This week we're heading across The Pond and featuring an interview with Scotland's Regency novelist Rosemary Gemmell (aka Romy or Ros). Her first novel, Dangerous Deceit, is a delightful foray into the life of Lydia Hetherington, a young woman chafing at the social restrictions of her time and hoping to avoid not only the arranged marriage her family has proposed for her, but the institution altogether if she can. I liked her feisty attitude and I loved the way Ms. Gemmell added so many wonderful details to bring Lydia's story to life. This is a fun journey into the days of Jane Austen and Beau Brummell, with a dash of Naopleonic espionage to give the romance a definite kick! I highly recommend this novel for everyone who loves stepping into the Austen universe.
[Purchasing information is at the end of the interview.]

   So, Romy, what is it about writing history that intrigues you?
 Part of my interest comes from reading historical novels and the Classics when younger, and being transported into a completely different life and era. Our contemporary world is so fast-paced and technological that it’s difficult to keep up! Writing about history allows me to step back and create scenarios and characters from a different perspective. Of course, we can never fully understand another time but writing about it means we can interpret events in a fictional way.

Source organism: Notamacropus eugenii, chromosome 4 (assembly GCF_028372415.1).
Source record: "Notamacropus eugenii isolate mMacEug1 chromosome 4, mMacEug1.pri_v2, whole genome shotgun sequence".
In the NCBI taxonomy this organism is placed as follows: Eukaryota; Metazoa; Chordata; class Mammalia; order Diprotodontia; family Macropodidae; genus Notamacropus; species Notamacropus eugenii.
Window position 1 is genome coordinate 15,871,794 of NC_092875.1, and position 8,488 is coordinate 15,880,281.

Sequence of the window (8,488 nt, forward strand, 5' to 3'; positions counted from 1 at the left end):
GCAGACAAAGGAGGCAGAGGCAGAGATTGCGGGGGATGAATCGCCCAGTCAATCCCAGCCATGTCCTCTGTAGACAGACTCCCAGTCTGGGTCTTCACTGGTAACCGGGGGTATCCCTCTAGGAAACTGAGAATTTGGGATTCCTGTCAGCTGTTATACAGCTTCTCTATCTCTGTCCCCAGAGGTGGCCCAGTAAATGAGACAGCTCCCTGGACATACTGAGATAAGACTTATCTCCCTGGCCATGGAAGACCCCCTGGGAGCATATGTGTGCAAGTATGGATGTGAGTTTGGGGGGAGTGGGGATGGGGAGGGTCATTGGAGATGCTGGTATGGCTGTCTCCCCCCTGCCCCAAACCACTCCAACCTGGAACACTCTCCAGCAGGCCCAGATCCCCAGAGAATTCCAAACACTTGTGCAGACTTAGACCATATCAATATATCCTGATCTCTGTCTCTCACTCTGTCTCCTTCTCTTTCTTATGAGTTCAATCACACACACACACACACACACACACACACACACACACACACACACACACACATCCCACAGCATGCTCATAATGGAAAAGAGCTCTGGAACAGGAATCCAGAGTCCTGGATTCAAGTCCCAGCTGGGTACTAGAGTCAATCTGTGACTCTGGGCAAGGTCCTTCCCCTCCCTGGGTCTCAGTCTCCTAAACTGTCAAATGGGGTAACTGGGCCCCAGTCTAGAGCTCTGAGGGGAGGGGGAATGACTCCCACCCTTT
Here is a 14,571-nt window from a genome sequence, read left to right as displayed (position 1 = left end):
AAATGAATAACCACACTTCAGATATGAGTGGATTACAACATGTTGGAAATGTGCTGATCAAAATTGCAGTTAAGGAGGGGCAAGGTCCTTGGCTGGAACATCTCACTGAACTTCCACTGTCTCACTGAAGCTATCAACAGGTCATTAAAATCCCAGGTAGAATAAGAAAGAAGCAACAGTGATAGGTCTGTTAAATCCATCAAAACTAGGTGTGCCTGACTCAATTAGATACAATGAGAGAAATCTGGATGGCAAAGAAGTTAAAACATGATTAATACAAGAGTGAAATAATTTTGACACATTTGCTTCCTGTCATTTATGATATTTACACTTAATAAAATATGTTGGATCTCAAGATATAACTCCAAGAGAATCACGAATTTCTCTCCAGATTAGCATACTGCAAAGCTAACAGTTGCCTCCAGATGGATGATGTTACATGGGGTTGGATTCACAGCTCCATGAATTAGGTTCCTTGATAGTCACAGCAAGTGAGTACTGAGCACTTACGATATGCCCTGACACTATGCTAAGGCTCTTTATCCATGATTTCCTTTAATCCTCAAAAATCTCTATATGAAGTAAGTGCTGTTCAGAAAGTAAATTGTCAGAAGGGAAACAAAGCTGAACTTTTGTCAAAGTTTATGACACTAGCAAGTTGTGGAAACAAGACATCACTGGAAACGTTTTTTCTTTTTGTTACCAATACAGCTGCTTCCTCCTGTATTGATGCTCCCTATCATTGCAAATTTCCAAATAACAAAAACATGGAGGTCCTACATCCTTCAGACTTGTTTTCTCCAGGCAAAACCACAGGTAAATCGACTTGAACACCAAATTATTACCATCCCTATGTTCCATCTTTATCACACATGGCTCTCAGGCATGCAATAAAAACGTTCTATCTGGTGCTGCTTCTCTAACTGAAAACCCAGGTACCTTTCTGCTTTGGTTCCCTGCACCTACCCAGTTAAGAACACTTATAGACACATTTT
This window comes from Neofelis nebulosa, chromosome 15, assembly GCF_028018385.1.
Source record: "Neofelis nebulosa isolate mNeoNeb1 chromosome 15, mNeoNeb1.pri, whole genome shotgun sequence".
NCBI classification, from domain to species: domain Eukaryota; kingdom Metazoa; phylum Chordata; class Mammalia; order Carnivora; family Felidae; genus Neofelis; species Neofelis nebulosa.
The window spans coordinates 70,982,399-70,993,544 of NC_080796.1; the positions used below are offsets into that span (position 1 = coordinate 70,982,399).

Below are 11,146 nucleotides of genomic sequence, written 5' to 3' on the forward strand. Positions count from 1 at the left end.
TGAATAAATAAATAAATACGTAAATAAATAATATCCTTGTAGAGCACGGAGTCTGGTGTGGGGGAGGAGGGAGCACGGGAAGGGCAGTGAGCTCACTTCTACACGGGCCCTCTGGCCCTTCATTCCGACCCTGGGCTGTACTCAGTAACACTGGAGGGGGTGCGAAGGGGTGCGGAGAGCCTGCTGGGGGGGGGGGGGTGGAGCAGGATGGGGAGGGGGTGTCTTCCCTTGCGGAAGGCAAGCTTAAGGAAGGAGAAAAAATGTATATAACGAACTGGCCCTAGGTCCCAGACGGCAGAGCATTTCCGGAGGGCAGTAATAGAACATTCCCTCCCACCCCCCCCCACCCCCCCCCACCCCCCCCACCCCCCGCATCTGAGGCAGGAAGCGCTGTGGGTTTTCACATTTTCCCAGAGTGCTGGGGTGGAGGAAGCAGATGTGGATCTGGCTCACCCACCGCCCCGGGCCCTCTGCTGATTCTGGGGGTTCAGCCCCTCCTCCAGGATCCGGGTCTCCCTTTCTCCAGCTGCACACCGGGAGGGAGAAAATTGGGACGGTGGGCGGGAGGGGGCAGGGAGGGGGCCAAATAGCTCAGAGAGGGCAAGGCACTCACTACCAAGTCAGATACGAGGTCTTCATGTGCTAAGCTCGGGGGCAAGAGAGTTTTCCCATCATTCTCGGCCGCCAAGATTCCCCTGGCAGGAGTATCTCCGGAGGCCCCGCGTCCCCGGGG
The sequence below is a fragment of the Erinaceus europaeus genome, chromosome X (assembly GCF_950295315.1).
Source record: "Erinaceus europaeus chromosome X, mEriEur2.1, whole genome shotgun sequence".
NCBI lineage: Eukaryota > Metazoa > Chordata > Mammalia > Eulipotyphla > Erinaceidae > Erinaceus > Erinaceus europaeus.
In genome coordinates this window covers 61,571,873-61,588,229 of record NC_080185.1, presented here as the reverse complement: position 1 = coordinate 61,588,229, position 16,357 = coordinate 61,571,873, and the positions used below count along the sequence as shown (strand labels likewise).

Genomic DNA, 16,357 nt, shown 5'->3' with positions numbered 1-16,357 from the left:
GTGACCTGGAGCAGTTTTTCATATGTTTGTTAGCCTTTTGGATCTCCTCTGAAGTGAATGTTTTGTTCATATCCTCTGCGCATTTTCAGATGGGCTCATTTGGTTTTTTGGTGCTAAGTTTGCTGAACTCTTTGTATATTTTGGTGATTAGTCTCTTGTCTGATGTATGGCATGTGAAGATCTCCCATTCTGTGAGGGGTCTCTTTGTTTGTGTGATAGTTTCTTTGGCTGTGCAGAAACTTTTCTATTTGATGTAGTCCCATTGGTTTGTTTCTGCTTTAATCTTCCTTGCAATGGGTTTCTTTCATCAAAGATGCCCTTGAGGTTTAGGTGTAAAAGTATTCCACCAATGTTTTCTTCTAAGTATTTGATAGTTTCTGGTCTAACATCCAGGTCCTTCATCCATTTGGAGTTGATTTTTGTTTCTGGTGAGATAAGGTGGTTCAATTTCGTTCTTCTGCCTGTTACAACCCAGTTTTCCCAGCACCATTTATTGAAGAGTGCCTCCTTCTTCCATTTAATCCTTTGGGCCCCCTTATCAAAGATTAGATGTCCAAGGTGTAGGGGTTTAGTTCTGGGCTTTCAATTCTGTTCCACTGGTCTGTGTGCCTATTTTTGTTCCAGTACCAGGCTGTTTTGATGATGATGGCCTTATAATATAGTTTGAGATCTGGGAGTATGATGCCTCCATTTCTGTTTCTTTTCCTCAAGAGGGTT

How involving is research for you? And do you research before you begin, or as you write?
 I studied history as part of my university degrees, covering European history of the 16th century, 18th/19th century, Victorian, First World War and Second World War, plus the culture and society between both wars. Being an ardent fan of Georgette Heyer, who wrote Georgian and Regency fiction, and Jane Austen, who was actually living and writing at the time, I chose the Regency for my first historical novel as I already had good background knowledge of that period. I also subscribed to the Jane Austen Regency World Magazine from the second issue many years ago and absorbed much of the finer detail from those articles, as well as specific history books I own. I’ve used some of the other studied periods in short stories and I’m hoping to set a few novels in different eras.

Unlike a lot of writers, I get bored if I try to research too much before I begin, although it’s important I have a grasp of the particular background period. But I write historical romance, rather than straight historical fiction, and I’m a character-led writer. So I prefer to get the story started, let the characters play until I see where they’re going, then I fill in any research gaps as and when needed. Otherwise, I’d never get started! One thing I did learn the hard way is never to assume I know more than I do – that’s partly laziness on my part. I am now very careful to double check any facts.

2)      Short story versus novel: which do you find most satisfying to create?